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Fort Worth IRA Trust Attorney

An IRA trust is designed to minimize the tax consequences for beneficiaries of a retirement plan. With the federal SECURE Act now in place, however, estate planners need to be aware of the new rules governing retirement trusts. At the Law Office of Carey Thompson, we provide comprehensive estate plans to individuals and families in the Dallas-Fort Worth area and throughout Texas.

If you hold an Individual Retirement Account (IRA), have established an IRA Trust, or are considering putting a retirement trust in place, you need the informed representation we provide. When you consult with us, we will work to help you ensure that your retirement goals and estate planning objectives are on the right track.

What is the Purpose of an IRA Trust?

IRA trusts have customarily been used to protect the funds in retirement accounts when the trustmaker passes away. Generally, there are two types of IRA trusts:

  • Accumulation trusts in which funds are distributed at the discretion of the trustee
  • Conduit trusts in which beneficiaries receive distributions as payments are received by the trust

In both types of trusts, beneficiaries cannot withdraw funds at will. In addition, funds intended for the beneficiary are protected against creditor claims. The primary advantage of an accumulation trust, such as a stand-alone retirement trust, is that the beneficiary can withdraw or “stretch” the funds during his or her life expectancy. Under the SECURE Act, however, this option is no longer available.

What is the SECURE Act?

The SECURE Act (Setting Every Community Up for Retirement Act) was passed by Congress as part of a budget measure in 2019. The SECURE Act went into effect on January 1, 2020. In particular, this law will impact IRAs, 401(k)s, and defined pension benefit plans in a number of ways. First, it repealed the maximum age, which was previously 70 ½ for IRA contributions. In addition, the SECURE Act also increased the required minimum distribution age (RMD) for retirement accounts from 70 ½ to 72.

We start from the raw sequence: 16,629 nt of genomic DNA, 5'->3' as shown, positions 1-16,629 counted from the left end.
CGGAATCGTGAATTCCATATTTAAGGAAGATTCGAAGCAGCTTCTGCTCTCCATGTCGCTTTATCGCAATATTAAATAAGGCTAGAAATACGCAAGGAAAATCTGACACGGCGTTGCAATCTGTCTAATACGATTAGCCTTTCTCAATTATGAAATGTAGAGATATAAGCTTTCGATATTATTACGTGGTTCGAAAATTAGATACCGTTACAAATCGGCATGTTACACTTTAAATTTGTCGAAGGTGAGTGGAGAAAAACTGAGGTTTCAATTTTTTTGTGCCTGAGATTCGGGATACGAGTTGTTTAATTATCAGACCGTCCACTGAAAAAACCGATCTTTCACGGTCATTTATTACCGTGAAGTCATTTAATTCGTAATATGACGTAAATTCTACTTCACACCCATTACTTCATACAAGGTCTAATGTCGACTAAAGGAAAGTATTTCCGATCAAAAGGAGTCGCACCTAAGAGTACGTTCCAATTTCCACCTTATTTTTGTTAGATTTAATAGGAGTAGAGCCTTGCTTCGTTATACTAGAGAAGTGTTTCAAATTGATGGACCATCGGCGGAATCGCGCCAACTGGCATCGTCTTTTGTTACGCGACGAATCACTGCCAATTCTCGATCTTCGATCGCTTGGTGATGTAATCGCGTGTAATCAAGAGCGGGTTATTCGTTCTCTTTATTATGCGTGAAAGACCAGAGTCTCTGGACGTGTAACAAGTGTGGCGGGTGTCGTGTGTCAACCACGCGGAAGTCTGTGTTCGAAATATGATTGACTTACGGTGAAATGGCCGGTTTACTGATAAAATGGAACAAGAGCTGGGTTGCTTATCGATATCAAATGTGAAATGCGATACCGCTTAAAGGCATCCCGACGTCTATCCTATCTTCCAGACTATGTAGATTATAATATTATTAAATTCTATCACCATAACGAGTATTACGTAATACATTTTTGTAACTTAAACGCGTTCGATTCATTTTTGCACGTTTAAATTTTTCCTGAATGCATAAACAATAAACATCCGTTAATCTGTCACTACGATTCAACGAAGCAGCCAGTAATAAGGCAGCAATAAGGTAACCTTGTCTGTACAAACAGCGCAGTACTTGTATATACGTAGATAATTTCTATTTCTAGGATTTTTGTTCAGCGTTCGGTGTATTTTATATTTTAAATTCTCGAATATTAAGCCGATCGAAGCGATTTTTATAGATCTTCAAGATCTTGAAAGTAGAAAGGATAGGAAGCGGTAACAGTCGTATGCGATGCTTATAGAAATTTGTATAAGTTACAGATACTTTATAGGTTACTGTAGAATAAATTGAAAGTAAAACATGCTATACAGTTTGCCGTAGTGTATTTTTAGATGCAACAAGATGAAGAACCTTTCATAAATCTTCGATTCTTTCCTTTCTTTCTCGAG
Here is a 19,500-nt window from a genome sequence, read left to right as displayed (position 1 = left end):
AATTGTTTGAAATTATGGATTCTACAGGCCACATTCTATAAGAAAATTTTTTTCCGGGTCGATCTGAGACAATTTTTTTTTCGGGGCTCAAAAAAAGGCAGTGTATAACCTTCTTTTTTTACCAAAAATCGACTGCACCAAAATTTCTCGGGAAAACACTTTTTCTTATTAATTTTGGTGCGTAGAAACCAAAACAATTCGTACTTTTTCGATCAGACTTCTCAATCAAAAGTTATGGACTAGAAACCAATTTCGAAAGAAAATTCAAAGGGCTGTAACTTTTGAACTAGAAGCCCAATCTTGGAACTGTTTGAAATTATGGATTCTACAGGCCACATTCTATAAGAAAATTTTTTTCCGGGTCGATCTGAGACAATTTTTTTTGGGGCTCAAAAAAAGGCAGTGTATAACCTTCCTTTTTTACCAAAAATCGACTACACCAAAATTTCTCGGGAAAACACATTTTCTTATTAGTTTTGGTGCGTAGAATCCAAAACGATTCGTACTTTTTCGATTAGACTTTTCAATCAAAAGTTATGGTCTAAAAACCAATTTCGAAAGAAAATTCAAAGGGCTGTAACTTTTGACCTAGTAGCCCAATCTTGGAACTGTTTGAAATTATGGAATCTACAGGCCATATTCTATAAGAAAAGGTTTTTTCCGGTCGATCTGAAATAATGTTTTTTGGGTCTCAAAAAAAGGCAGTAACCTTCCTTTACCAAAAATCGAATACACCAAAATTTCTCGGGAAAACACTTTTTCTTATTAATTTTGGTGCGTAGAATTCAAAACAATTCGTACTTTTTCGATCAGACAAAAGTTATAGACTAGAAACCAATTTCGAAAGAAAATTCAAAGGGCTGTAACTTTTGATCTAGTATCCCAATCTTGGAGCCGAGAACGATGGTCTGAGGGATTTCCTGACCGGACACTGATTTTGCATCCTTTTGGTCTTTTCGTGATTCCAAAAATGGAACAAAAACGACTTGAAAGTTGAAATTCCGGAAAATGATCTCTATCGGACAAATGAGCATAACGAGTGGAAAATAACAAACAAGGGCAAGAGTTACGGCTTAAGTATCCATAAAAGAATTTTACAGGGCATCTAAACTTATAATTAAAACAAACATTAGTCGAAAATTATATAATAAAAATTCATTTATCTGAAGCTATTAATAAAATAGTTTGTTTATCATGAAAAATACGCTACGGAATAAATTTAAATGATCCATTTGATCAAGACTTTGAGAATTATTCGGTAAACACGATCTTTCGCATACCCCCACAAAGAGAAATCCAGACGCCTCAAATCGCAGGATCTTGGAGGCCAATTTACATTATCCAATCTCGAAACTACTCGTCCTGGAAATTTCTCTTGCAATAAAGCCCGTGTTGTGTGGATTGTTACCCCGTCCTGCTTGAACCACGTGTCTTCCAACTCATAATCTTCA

Basically, the SECURE Act recognizes that people are living longer today and many are working past the customary retirement age. Although RMDs will now start at age 72 for individuals who turn 70 ½ this year, those who have already turned 70 ½ and are taking these distributions can continue to do so. In short, the rules for RMDs for traditional IRA holders have been aligned with the rules governing distributions for Roth IRAs and 401(k)s.

Finally, certain part-time employees are now permitted to participate in 401(k) plans. Previously, employees who worked less than 1,000 hours per year were ineligible for these employer-sponsored retirement plans. The SECURE Act remedies this by requiring employers to offer 401(k) plans to employees who (1) work more than 1,000 hours per year or (2) 500 hours over three consecutive years.

If you have concerns about how the SECURE Act will impact your IRA, 401(k) or retirement trust, Carey Thompson can help. He regularly advises clients on retirement and estate planning and will work closely with you to help you achieve your financial objectives.

How The SECURE ACT Impacts IRA Trusts

If you have an IRA trust in place or intend to leave an IRA to your beneficiaries, there are new rules governing distributions to consider. In the past, beneficiaries of IRA trusts and 401(k)s could “stretch” taxes and distributions over their life expectancy, which provided them with a reliable source of income.

Now, beneficiaries of IRA trusts and 401(k)s are required to withdraw funds from those plans within 10 years of the original account holder’s death, and this will have serious tax implications. However, there are exemptions for the following beneficiaries:

  • A surviving spouse
  • A minor child
  • A disabled beneficiary
  • Beneficiaries less than 10 years younger than the original account holder

In addition, beneficiaries of an IRA or 401(k) who inherited a retirement account from an original owner who passed away prior to January 1, 2020 can continue to stretch their distributions.

Contact Our Experienced Texas IRA Trust Attorneys

Because the new rules for IRAs, 401(ks) and inherited retirement plans under the SECURE Act are complicated, it is crucial to revisit your retirement and estate planning goals with the guidance of a capable attorney. While the SECURE Act is intended to make retirement planning easier, having a well-conceived estate plan requires trustworthy advice. At the Law Office of Carey Thompson, our legal team is committed to helping you fulfill your retirement and estate planning goals. Please contact our office today to set up a free consultation.



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| Phone: 817-840-7503

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